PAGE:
Good Cop, Bad War by Neil Woods, JS Rafaeli. Was prompted to read the book after reading this article. Neil Woods is a former undercover policeman who specialized in playing junkies in order to track down drug dealers. When he started around the start of the Nineties, he found it relatively easy and felt he was helping put away violent criminals.
As time passed and he moved around the country to places where his face wasn't known, he noticed the drug dealers adopting more countermeasures. They were more violent, more paranoid, and started using user-dealers as human shields: only making deals via them, and disposing of them with deliberate lethal overdoses when suspicious.
In this more paranoid world the only way he could make connections was by taking advantage of the more kindly of the junkies in an area, who were then put away for as long as the violent criminals he despised. At the same time his superiors pushed for more results, putting him at risk as he had to behave unrealistically, for instance making new deals when still supposed to be high from the last one.
Eventually he decided that this arms race wasn't just ineffective but actively harmful. He quit the force and became active in the Law Enforcement Against Prohibition movement.
Interesting book, with fascinating tales of life undercover.
What I'm Reading 2
The First Fifteen Lives of Harry August Another excellent bit of high-concept SF from Claire North. A handful of people, the ouroborans, live their lives over and over: as young children they recover the full memories of their previous life and can live again making different decisions.
The Cronus Club is a group of such people. After finding that attempts to change history have disastrous consequences, they ban major alterations to history.
It's classic SF in the way it carefully follows through the implications of its premise. Battles between ouroborans are like Cold War spying operations: you need to trace the "point of origin" of your opponent so you can take him out at birth or in the womb, while concealing your own point of origin from him.
The book feels like a bit of a cross between a time travel novel and a spy thriller. Unlike the last book of hers I read though, Touch, the pace does slacken at time and it becomes a bit more psychological.
Overall, I found it gripping and fascinating. Well worth reading.
What I'm Watching
Saw X-Men: Apocalypse. The retro series moves into the Eighties: this time there are Pac-Man machines and Ronald Reagan clips in the background as a mutant supervillain tries to take over the world, some teens struggle with angst, and Magneto and Mystique dither over whether to be villains or not.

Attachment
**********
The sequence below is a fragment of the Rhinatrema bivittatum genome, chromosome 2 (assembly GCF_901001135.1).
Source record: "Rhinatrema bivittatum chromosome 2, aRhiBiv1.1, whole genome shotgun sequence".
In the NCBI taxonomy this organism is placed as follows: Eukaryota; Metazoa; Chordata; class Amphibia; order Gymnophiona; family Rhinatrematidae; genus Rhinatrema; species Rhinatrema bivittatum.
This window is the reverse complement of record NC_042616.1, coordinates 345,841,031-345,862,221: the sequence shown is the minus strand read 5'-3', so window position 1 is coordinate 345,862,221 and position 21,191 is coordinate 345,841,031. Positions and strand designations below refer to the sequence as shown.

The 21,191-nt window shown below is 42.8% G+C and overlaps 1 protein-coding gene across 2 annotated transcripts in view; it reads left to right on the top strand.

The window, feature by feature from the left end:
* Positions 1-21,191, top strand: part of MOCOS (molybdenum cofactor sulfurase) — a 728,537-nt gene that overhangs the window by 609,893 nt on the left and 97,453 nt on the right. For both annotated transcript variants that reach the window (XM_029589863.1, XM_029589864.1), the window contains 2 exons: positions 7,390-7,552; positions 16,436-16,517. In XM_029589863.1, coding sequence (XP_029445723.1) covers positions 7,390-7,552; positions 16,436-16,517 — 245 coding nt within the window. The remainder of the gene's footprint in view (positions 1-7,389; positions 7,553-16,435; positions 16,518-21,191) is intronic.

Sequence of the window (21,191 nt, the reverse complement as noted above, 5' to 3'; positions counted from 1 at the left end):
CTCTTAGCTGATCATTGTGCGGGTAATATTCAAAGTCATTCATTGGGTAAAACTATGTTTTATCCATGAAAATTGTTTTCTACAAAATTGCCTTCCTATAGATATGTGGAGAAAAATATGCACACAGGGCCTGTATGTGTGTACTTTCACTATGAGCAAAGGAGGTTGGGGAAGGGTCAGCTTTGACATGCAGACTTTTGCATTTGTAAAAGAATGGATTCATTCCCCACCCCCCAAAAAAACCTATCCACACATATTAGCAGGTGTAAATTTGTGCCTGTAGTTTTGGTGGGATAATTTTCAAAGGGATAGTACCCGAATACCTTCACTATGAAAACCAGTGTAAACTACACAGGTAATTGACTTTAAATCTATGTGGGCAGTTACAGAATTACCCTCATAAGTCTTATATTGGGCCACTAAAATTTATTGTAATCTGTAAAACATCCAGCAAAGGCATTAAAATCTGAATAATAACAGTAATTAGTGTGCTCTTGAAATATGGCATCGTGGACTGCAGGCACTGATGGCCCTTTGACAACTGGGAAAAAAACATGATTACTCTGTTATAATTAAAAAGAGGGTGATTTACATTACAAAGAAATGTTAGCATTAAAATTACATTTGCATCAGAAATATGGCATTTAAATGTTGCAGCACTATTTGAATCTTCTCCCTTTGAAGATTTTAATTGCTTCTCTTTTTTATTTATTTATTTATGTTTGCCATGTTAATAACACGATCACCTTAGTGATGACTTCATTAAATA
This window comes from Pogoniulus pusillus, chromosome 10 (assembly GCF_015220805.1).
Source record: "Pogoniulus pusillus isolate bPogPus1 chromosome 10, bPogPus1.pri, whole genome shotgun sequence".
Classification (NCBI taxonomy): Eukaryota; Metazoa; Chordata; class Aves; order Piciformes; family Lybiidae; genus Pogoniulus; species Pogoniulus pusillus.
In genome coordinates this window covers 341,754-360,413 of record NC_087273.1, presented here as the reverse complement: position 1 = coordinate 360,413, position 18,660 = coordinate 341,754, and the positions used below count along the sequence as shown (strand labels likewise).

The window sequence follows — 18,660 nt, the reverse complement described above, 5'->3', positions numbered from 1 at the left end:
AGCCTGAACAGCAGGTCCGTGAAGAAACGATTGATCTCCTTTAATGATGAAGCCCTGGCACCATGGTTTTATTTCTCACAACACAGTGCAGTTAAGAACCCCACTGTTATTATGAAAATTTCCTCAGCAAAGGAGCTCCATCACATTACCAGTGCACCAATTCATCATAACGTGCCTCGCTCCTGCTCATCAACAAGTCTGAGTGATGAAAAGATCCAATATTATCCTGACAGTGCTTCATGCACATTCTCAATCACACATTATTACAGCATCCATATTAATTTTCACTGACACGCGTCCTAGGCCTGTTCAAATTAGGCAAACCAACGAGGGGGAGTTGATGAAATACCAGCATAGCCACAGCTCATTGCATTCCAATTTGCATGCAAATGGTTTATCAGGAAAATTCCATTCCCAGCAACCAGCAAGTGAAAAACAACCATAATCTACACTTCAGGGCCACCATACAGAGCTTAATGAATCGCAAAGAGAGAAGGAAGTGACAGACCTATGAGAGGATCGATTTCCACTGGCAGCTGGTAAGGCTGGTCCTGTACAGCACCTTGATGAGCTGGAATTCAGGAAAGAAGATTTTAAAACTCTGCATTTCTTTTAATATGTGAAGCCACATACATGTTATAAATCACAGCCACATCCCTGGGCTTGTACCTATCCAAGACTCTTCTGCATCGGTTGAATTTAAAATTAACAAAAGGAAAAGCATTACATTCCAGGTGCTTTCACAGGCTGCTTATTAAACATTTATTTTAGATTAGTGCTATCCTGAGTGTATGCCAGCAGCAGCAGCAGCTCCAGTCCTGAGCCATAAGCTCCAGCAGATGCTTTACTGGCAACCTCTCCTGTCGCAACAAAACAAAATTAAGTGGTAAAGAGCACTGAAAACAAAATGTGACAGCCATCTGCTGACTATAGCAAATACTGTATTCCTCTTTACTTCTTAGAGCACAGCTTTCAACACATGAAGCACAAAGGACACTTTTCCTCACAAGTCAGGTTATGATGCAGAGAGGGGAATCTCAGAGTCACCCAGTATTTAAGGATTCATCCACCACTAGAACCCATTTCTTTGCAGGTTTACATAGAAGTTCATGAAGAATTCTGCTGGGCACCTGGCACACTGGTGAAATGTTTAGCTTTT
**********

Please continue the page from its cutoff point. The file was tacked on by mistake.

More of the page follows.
Has a few nice touches like a super-speed rescue scene. But the final battle goes on far too long.
It's hard to keep interest in a long-term franchise going, but there are ways to do it: introduce new characters, have a long-term plotlines emerge, focus on smaller stories. This film doesn't do those: we've seen the same plot and characters before.
Also taking the series as a future history tends to undermine the basic concepts of the X-Men. It's partly about teenagers growing up, partly an allegory of civil rights struggle. Teen angst if you're reminded the characters have been around for decades. When you're reminded that every ten years or so mutant supervillains cause immense destruction and loss of life trying to take over the world, official hostility to mutants doesn't seem that unreasonable.
Mildly entertaining but you can easily miss it.
Pressures at work have thankfully eased off a bit. New team are fairly well up to speed, and with the other developer back at work I'm not as constantly slammed. New release is in testing: nothing came back in the last few days, though we'll probably have a few urgent fixes as the bugs come in.
Toddler had his third birthday recently, enjoyed it a lot. Though he did keep plaintively saying "It's my birthday!" for the next two days afterwards. Told him he gets another one in a year and fortunately he doesn't yet realise how long a year is.
Also had to take him to a hospital checkup which was a bit of a struggle as we were three hours in a waiting room waiting for various specialists. No problems reported though. Sat next to a little girl with a really horrific, huge, facial disfigurement, felt so sorry though she seemed happy enough. Had to work hard to try to act natural as I didn't want the toddler to pick up on it.
UK Politics. Is HMRC engaged in a policy of victimisation for the sake of achieving meaningless performance targets? The divided remains of Remain. Blair discovers centre ground is now a smouldering hole. Progressive Alliance? How May's government differs from Cameron's.
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